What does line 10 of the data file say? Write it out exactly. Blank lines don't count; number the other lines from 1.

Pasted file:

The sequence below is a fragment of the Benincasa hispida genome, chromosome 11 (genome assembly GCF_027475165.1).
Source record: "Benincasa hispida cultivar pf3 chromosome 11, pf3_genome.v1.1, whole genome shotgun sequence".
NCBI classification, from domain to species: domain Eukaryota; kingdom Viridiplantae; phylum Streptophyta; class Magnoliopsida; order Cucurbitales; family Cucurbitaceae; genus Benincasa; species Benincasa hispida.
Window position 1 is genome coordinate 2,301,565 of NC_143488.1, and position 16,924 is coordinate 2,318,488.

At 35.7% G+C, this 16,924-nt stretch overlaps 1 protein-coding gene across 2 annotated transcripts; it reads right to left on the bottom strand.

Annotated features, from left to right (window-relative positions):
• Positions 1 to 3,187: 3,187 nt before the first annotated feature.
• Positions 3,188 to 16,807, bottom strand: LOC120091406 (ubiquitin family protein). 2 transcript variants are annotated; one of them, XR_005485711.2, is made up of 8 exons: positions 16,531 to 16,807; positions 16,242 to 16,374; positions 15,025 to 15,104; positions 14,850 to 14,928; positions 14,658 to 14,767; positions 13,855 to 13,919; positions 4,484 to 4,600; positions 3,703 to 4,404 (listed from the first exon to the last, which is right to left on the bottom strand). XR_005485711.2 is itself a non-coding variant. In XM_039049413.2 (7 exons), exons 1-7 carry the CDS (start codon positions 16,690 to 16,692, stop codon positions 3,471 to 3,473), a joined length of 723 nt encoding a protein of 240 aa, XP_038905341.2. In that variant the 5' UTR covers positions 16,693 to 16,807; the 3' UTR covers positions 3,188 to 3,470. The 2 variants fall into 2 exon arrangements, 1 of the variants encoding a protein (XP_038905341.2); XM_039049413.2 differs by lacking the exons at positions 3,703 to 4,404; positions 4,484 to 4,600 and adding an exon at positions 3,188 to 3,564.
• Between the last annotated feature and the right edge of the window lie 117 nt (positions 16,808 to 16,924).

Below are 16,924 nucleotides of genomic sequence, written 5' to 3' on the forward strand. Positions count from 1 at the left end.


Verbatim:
Below are 16,924 nucleotides of genomic sequence, written 5' to 3' on the forward strand. Positions count from 1 at the left end.